China cracks down on cryptocurrencies with ban on initial coin offerings
Beijing has outlawed raising funds through launches of token-based digital currencies or so-called initial coin offerings (ICOs). The ban means trading and usage of all cryptocurrencies, including bitcoin, could now be illegal in China.
The People’s Bank of China (PBOC) said in a statement ICOs are “essentially a form of non-approved illegal public financing behavior and raises suspicions of illegal selling of notes and bills, illegal securities issuance, illegal deposit-taking, financial fraud, illegal direct marketing and related criminal activity.”
It added that individuals and organizations that have completed ICO fundraisings should make arrangements to return the money.
According to cryptocurrency analysis website Cryptocompare, $2.32 billion has been raised through ICOs, with $2.16 billion of that being raised since the start of 2017.
The PBOC added that "any so-called tokens financing trading platform shall not engage in the exchange of legal currency and tokens." It even goes so far as to ban platforms from "provid[ing] pricing, information, [and] intermediary services."
ICOs have surged in China this year as entrepreneurs could raise large sums, sometimes even hundreds of millions of dollars in minutes, by creating and issuing digital tokens.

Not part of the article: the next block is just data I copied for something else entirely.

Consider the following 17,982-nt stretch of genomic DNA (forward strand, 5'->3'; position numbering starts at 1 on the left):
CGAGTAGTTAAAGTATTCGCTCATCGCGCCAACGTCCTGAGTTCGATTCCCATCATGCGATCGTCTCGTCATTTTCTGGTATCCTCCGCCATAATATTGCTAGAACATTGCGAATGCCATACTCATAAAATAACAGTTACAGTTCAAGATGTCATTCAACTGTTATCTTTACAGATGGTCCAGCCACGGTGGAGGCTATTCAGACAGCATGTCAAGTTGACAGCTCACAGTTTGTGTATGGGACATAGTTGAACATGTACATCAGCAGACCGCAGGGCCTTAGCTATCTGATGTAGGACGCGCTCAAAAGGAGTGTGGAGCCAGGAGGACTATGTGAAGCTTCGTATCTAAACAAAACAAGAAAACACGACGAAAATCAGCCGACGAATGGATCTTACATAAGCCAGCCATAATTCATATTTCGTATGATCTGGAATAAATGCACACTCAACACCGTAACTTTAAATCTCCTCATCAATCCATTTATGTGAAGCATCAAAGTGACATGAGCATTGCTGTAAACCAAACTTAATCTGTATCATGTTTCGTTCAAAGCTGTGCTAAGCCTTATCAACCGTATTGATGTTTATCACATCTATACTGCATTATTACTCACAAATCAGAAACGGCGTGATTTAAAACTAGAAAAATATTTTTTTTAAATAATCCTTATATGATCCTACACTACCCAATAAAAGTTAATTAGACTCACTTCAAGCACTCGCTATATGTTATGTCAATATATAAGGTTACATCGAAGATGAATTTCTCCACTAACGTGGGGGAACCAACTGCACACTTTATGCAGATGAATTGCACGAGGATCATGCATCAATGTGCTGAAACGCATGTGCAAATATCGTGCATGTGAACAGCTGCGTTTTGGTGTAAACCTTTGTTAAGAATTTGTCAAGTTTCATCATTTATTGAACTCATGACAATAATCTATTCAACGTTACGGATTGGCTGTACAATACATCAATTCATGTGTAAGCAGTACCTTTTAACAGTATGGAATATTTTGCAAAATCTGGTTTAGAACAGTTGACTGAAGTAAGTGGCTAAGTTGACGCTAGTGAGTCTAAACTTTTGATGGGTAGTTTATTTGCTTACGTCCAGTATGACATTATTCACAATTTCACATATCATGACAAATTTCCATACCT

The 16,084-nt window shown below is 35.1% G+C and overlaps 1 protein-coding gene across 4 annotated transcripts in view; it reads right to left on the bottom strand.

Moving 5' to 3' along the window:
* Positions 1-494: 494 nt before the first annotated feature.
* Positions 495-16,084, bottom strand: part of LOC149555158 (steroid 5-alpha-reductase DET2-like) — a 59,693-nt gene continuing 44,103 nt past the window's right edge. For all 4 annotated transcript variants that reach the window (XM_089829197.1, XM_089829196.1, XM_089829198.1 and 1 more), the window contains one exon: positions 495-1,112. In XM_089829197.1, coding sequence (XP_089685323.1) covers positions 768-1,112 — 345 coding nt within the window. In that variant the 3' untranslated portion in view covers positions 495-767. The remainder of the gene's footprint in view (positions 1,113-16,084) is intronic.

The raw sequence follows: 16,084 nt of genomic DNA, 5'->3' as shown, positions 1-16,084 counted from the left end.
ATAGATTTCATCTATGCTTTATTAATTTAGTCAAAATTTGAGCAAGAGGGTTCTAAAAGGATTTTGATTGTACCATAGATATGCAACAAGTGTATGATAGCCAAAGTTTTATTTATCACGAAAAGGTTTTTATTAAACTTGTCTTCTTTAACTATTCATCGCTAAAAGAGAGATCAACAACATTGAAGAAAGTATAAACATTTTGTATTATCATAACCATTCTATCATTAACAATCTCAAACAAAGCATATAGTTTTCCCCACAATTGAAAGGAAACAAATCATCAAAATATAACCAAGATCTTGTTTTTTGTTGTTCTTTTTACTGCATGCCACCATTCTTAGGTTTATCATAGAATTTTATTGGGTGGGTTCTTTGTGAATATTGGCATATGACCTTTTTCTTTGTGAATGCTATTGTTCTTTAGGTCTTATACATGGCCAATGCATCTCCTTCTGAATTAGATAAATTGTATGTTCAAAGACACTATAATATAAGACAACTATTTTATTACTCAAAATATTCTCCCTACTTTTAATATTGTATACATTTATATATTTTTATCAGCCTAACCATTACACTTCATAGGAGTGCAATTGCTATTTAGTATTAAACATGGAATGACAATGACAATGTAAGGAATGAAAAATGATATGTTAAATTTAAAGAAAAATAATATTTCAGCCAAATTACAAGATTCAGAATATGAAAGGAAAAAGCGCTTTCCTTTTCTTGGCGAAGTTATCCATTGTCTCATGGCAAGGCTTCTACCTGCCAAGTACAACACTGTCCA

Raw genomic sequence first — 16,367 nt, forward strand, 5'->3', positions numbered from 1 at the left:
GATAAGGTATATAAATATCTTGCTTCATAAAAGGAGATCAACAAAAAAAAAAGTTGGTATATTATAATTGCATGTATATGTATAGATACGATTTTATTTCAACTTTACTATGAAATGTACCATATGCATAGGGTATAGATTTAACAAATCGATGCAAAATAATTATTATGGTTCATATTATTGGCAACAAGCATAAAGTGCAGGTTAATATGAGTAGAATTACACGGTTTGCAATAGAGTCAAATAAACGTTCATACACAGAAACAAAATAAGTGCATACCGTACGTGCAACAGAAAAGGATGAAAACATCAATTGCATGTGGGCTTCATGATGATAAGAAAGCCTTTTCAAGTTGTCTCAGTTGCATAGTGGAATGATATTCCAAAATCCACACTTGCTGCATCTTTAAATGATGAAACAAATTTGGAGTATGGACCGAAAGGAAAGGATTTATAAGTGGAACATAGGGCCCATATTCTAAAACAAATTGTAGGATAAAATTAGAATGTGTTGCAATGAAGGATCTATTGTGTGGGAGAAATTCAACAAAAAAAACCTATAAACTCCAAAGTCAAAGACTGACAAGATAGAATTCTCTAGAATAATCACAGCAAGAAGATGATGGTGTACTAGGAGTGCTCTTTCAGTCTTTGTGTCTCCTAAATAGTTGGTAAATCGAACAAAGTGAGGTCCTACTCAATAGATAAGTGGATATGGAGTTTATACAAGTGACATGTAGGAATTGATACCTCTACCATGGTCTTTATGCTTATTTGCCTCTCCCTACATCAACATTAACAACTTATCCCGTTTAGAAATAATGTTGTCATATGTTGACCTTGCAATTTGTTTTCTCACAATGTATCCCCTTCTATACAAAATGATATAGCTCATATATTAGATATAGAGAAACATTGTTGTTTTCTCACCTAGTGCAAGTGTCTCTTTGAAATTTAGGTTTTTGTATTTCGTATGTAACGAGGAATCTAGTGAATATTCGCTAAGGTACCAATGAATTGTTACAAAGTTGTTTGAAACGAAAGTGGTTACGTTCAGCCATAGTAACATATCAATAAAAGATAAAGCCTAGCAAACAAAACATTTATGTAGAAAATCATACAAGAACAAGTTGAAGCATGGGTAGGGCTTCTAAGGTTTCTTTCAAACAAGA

Government data showed there had been 65 ICOs so far during the year, raising a combined 2.62 billion yuan ($394.6 million) from 105,000 individuals in the country.
In July, the US Securities and Exchange Commission warned that some ICOs should be regulated like other securities. Authorities in Singapore and Canada have issued similar warnings.
Some experts claim China’s ICO ban could be temporary. The director of the Shanghai-based financial technology consultancy Kapronasia, Zennon Kapron said he suspected regulators are putting the brakes on ICOs to better understand the phenomenon, but that could ease off in the future.
“Regulators globally are struggling to understand what ICOs are, what the risks are, and how to ring-fence and regulate them,” he told Reuters.
“China, in many ways, is no different than the US or Singapore in saying, ok, we need to push back on these for now until we figure out how to deal with them...I think it will be slightly a temporary measure,” Kapron added.